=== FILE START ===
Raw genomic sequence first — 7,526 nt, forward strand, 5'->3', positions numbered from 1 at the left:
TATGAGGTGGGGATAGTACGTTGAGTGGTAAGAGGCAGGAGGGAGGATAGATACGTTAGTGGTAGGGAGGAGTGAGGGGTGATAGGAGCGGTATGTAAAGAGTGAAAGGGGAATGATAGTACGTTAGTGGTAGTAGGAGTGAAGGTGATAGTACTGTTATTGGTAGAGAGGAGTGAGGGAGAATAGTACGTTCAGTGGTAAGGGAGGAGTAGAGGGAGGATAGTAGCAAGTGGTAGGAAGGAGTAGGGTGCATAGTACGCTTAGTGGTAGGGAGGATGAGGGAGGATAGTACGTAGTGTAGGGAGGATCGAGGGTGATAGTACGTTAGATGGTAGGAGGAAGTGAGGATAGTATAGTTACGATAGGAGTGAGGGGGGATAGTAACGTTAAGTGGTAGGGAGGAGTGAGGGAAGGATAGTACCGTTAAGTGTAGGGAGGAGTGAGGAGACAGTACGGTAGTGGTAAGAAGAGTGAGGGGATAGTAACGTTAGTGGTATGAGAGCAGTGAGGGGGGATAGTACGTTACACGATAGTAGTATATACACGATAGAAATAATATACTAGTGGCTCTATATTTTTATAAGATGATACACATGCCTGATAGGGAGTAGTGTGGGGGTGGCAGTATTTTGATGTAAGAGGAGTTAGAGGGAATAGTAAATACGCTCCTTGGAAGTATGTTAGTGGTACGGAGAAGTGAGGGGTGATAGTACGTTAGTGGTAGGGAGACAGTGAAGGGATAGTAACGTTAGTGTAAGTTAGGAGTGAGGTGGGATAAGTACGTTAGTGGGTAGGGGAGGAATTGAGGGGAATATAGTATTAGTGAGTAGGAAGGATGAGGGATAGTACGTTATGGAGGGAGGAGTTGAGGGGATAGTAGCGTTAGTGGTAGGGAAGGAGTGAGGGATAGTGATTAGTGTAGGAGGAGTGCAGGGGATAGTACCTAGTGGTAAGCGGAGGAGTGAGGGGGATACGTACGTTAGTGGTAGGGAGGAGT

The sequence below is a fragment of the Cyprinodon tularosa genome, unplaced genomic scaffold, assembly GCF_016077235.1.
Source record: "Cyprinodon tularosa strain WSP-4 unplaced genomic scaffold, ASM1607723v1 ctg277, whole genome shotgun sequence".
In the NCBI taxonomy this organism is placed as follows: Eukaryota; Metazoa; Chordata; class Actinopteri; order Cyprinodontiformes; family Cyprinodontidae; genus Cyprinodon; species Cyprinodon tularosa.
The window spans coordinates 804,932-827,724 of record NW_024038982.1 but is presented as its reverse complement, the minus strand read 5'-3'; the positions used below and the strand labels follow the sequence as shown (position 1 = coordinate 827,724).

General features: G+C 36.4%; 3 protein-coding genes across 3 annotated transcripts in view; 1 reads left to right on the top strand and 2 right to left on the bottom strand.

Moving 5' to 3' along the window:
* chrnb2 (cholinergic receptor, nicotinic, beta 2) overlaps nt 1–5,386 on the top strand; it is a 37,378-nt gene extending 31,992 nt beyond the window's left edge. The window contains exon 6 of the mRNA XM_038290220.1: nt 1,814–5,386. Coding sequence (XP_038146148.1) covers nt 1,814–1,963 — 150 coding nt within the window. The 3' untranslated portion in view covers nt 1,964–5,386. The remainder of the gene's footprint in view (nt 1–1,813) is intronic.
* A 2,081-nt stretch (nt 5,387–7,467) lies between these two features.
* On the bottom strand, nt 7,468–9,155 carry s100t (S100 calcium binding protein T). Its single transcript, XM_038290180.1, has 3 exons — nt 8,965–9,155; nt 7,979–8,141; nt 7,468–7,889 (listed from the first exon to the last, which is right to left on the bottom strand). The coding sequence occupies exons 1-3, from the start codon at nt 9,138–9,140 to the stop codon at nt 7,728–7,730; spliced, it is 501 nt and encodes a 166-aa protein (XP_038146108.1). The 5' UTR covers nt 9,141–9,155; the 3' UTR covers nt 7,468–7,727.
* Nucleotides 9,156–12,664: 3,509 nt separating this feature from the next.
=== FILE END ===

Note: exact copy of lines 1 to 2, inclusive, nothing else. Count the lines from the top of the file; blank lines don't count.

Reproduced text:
Raw genomic sequence first — 7,526 nt, forward strand, 5'->3', positions numbered from 1 at the left:
TATGAGGTGGGGATAGTACGTTGAGTGGTAAGAGGCAGGAGGGAGGATAGATACGTTAGTGGTAGGGAGGAGTGAGGGGTGATAGGAGCGGTATGTAAAGAGTGAAAGGGGAATGATAGTACGTTAGTGGTAGTAGGAGTGAAGGTGATAGTACTGTTATTGGTAGAGAGGAGTGAGGGAGAATAGTACGTTCAGTGGTAAGGGAGGAGTAGAGGGAGGATAGTAGCAAGTGGTAGGAAGGAGTAGGGTGCATAGTACGCTTAGTGGTAGGGAGGATGAGGGAGGATAGTACGTAGTGTAGGGAGGATCGAGGGTGATAGTACGTTAGATGGTAGGAGGAAGTGAGGATAGTATAGTTACGATAGGAGTGAGGGGGGATAGTAACGTTAAGTGGTAGGGAGGAGTGAGGGAAGGATAGTACCGTTAAGTGTAGGGAGGAGTGAGGAGACAGTACGGTAGTGGTAAGAAGAGTGAGGGGATAGTAACGTTAGTGGTATGAGAGCAGTGAGGGGGGATAGTACGTTACACGATAGTAGTATATACACGATAGAAATAATATACTAGTGGCTCTATATTTTTATAAGATGATACACATGCCTGATAGGGAGTAGTGTGGGGGTGGCAGTATTTTGATGTAAGAGGAGTTAGAGGGAATAGTAAATACGCTCCTTGGAAGTATGTTAGTGGTACGGAGAAGTGAGGGGTGATAGTACGTTAGTGGTAGGGAGACAGTGAAGGGATAGTAACGTTAGTGTAAGTTAGGAGTGAGGTGGGATAAGTACGTTAGTGGGTAGGGGAGGAATTGAGGGGAATATAGTATTAGTGAGTAGGAAGGATGAGGGATAGTACGTTATGGAGGGAGGAGTTGAGGGGATAGTAGCGTTAGTGGTAGGGAAGGAGTGAGGGATAGTGATTAGTGTAGGAGGAGTGCAGGGGATAGTACCTAGTGGTAAGCGGAGGAGTGAGGGGGATACGTACGTTAGTGGTAGGGAGGAGT